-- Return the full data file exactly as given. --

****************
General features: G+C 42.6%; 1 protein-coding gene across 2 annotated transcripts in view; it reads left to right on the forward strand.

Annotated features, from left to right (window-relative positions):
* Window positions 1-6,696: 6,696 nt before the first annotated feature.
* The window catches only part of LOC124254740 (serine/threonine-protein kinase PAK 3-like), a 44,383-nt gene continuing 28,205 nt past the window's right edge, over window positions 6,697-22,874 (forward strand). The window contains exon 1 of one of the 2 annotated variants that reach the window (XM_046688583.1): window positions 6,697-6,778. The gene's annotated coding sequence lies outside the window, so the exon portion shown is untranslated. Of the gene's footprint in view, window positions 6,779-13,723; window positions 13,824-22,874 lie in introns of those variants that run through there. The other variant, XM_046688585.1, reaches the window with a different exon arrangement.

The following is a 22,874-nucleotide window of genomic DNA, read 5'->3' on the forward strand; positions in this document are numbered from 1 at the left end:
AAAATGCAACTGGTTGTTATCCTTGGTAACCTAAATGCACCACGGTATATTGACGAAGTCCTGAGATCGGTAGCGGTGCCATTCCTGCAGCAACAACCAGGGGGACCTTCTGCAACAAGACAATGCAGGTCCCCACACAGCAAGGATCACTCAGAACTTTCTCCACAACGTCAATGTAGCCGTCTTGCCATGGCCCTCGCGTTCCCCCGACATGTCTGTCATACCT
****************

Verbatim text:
General features: G+C 42.6%; 1 protein-coding gene across 2 annotated transcripts in view; it reads left to right on the forward strand.

Annotated features, from left to right (window-relative positions):
* Window positions 1-6,696: 6,696 nt before the first annotated feature.
* The window catches only part of LOC124254740 (serine/threonine-protein kinase PAK 3-like), a 44,383-nt gene continuing 28,205 nt past the window's right edge, over window positions 6,697-22,874 (forward strand). The window contains exon 1 of one of the 2 annotated variants that reach the window (XM_046688583.1): window positions 6,697-6,778. The gene's annotated coding sequence lies outside the window, so the exon portion shown is untranslated. Of the gene's footprint in view, window positions 6,779-13,723; window positions 13,824-22,874 lie in introns of those variants that run through there. The other variant, XM_046688585.1, reaches the window with a different exon arrangement.

The following is a 22,874-nucleotide window of genomic DNA, read 5'->3' on the forward strand; positions in this document are numbered from 1 at the left end:
AAAATGCAACTGGTTGTTATCCTTGGTAACCTAAATGCACCACGGTATATTGACGAAGTCCTGAGATCGGTAGCGGTGCCATTCCTGCAGCAACAACCAGGGGGACCTTCTGCAACAAGACAATGCAGGTCCCCACACAGCAAGGATCACTCAGAACTTTCTCCACAACGTCAATGTAGCCGTCTTGCCATGGCCCTCGCGTTCCCCCGACATGTCTGTCATACCT